Question of the Week: Do you have Canadian roots?

+29 votes

500px-Question_of_the_Week-13.pngDo you have Canadian roots in your tree? Tell us here!

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in The Tree House by Eowyn Langholf G2G Astronaut (1.4m points)
My Grandfathers Father and his father lived in Ottowa, Canada, Edward McKain and Thomas McKain. I still have some folks there.. James and Christina *Surname removed*.

Edited by moderator: Removed surname to protect the privacy of living people.
My maternal grandmothers family was all French Canadian that came into the Detroit/ Monroe areas from the earliest days. One of them, Jean Baptiste Romain Sanscrainte, was the first land owner on the river Raisin. Most trace back to Montreal. Follow my mother's,mothers,mother's line & it leads all the way back to Mary Rollet.
My grandmother  Isabell Barrett was born in Kingston Ontario Canada in 1864. Parents where David Barrett and mother Margaret Barrett ( Ogara) .Moved to usa Illinois. my  fatere always said she had French ancestry. still researching.  There a lot of Barretts In Ontario  I wish I could connect with someone.  

Yes, more than I ever imagined, the deeper I dig! My mother's paternal grandparents were English/Irish from New Brunswick and Quebecois/Acadian from Nova Scotia, and met after immigrating to the Boston area in the 1890s. My father's grandmother, who was English-born, gave birth out of wedlock to my grandmother in MA, then somehow ended up marrying a man "from away" who took her out to Saskatchewan to homestead, leaving my grandmother in MA to be raised by relatives. Recently, though DNA matching, my daughter and I think we've identified the man who could have fathered my grandmother, and surprise, he hailed from Nova Scotia before also landing in Boston! So that's four out of eight great-grandparents with Canadian roots. Now I understand why I've always felt an affinity towards all things Canadian!
To Crystal Tyrell:

Lajeunesse would be the normal spelling of the name. Jeune = young. Jeunesse = youth. Jeanne = Jean. So, yes you could get Jean or Jane Young as a derivative of that name: Jeanne Lajeunesse. Or la Jeunesse.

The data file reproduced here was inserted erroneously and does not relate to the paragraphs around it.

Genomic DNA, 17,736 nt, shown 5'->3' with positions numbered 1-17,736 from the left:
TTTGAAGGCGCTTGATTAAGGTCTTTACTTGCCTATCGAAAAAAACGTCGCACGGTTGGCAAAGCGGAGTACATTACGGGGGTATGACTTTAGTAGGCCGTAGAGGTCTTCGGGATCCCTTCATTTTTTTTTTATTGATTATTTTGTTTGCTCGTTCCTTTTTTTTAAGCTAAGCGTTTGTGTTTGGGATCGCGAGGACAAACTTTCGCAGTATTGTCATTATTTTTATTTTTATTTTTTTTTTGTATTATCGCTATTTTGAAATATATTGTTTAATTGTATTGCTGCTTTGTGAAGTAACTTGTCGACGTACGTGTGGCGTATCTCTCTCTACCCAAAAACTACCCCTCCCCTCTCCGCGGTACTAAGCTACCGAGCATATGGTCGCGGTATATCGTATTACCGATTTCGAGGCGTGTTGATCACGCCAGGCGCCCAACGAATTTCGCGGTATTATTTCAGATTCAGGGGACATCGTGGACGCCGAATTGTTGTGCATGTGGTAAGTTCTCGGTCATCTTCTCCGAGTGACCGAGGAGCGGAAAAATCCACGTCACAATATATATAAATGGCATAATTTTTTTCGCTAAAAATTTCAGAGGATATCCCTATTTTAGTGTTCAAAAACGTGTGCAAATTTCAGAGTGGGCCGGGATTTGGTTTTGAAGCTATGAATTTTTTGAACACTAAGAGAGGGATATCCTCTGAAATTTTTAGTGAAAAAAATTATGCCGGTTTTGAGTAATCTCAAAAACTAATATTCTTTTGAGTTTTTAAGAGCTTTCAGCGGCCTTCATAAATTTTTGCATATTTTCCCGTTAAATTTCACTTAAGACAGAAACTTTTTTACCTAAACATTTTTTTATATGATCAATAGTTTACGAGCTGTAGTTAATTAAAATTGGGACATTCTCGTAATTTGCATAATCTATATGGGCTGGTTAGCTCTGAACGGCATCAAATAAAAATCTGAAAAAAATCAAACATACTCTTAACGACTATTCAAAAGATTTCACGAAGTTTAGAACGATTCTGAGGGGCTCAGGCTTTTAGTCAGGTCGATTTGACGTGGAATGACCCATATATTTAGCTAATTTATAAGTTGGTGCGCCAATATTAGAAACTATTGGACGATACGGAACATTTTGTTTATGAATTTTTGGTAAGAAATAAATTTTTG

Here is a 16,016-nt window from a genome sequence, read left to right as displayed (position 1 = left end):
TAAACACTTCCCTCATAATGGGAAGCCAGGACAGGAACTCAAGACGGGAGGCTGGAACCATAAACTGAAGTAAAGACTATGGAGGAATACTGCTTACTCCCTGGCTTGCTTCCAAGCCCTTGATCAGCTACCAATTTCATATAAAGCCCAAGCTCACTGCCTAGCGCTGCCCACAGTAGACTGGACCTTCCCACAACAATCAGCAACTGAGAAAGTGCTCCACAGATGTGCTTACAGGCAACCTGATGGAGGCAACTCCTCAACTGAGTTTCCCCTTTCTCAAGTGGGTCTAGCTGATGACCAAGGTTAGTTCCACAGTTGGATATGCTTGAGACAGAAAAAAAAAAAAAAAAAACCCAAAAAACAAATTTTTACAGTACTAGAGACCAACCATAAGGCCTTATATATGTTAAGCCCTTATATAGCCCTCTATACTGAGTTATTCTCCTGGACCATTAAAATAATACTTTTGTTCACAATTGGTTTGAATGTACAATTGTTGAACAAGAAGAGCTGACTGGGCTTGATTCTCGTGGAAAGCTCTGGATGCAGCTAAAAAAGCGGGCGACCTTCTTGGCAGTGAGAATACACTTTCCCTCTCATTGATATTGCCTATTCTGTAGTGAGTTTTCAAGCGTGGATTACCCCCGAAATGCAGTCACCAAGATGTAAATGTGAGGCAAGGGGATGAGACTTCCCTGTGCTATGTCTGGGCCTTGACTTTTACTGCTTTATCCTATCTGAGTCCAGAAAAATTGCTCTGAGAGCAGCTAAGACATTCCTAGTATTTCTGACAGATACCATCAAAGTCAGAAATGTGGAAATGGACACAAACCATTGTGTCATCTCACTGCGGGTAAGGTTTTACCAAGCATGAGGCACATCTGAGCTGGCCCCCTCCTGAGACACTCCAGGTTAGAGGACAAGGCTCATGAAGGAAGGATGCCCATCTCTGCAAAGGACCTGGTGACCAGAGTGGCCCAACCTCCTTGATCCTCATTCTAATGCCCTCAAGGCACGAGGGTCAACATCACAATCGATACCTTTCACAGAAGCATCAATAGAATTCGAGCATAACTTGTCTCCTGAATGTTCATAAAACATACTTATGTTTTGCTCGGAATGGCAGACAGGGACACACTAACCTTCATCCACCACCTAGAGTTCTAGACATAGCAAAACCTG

Thank You, Therese..
Yes, I have Canadian roots. I am descended from (at last count) 15 Filles du Roi. My maternal grandmother was born in Quebec province, and my paternal great-grandparents were born in Quebec province. My ancestry in Quebec City, Montreal and other communities in Canada date to the 1600s.
My Watson family in Canada began with the arrival of my Scotts/Irish immigrant Robert Watson who arrived from Derry County, Northern Ireland in Saint John, New Brunswick in 1846 ... My paternal Grand father's grand parents on his mother's side along with several other branches of the family in Saint John, New Brunswick in 1783 as refugees of the American Revolution (Loyalists) ... "Yes, I'm a proud Canadian" ...

Many of my ancestors were "Tories" who favored the King of England during the Revolution. They were not treated well by the colonists and the King gave 200 acres of land to anyone who would relocate to Canada. The names are RANSIER/RANCIER, LYON, PAYNE and they mainly settled in the area around Kingston, Ontario. Many eventually came back to NY in the Adirondack region. I created a One Name Study for the LYONs at

I was born and raised in Saint John,NB,Canada, most of my recent ancestors were/are also from there, Deer Island & Campobello. I live in the US now and also have some far back ancestors from here

57 Answers

+11 votes
My loyalist ancestor left for Canada after the war, but his wife and children stayed behind. So, maybe, kinda, offhandedly?
by Pip Sheppard G2G Astronaut (1.4m points)
+12 votes
I'm second generation Canadian. All my grandparents ended up in Manitoba.

Richard Wilkinson left London, England in 1906 and came to Winnipeg. Grace Hood Cameron left Aberdeen, Scotland in 1911, first of all to go to Rivers, Manitoba, to join her sister Mary and brother-in-law Angus. Eventually she went to Winnipeg, met Richard, and they were married October 10, 1917. July 13, 1918 their daughter, Helen Cameron Wilkinson was born in Winnipeg. She was my Mom.

William Johnstone Mosson and Ada Rose Parsons were married in Bourton on the Water, Gloucestershire on November 10, 1903. They had 2 children born in Lower Slaughter, Gloucestershire, before they came to Canada in 1906, to join his parents at Deepdale. Eventually they all moved to Alexander, and my Father, Kenneth George Mosson was born there on April 5, 1910.

Helen and Kenneth, known to everyone as Nell and Kelly, married on August 9, 1942 in Brandon, while Dad was in training to go Overseas.

In 1948 I was born in Brandon.

Canadian to my soul!